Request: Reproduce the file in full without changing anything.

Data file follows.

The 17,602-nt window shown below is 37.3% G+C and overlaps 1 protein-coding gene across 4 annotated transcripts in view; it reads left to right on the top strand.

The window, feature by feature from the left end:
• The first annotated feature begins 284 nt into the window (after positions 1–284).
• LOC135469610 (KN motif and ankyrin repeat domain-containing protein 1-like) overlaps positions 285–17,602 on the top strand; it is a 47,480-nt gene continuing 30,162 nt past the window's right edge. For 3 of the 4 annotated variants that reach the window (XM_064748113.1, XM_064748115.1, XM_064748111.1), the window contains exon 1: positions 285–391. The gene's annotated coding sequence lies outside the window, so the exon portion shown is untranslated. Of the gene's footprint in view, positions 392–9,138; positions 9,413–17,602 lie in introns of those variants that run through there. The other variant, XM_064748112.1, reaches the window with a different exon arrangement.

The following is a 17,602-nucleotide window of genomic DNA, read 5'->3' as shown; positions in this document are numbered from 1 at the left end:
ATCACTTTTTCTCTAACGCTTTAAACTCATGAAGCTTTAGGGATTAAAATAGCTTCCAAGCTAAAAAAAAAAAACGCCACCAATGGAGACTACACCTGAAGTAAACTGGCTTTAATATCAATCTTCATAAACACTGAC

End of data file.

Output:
The 17,602-nt window shown below is 37.3% G+C and overlaps 1 protein-coding gene across 4 annotated transcripts in view; it reads left to right on the top strand.

The window, feature by feature from the left end:
• The first annotated feature begins 284 nt into the window (after positions 1–284).
• LOC135469610 (KN motif and ankyrin repeat domain-containing protein 1-like) overlaps positions 285–17,602 on the top strand; it is a 47,480-nt gene continuing 30,162 nt past the window's right edge. For 3 of the 4 annotated variants that reach the window (XM_064748113.1, XM_064748115.1, XM_064748111.1), the window contains exon 1: positions 285–391. The gene's annotated coding sequence lies outside the window, so the exon portion shown is untranslated. Of the gene's footprint in view, positions 392–9,138; positions 9,413–17,602 lie in introns of those variants that run through there. The other variant, XM_064748112.1, reaches the window with a different exon arrangement.

The following is a 17,602-nucleotide window of genomic DNA, read 5'->3' as shown; positions in this document are numbered from 1 at the left end:
ATCACTTTTTCTCTAACGCTTTAAACTCATGAAGCTTTAGGGATTAAAATAGCTTCCAAGCTAAAAAAAAAAAACGCCACCAATGGAGACTACACCTGAAGTAAACTGGCTTTAATATCAATCTTCATAAACACTGAC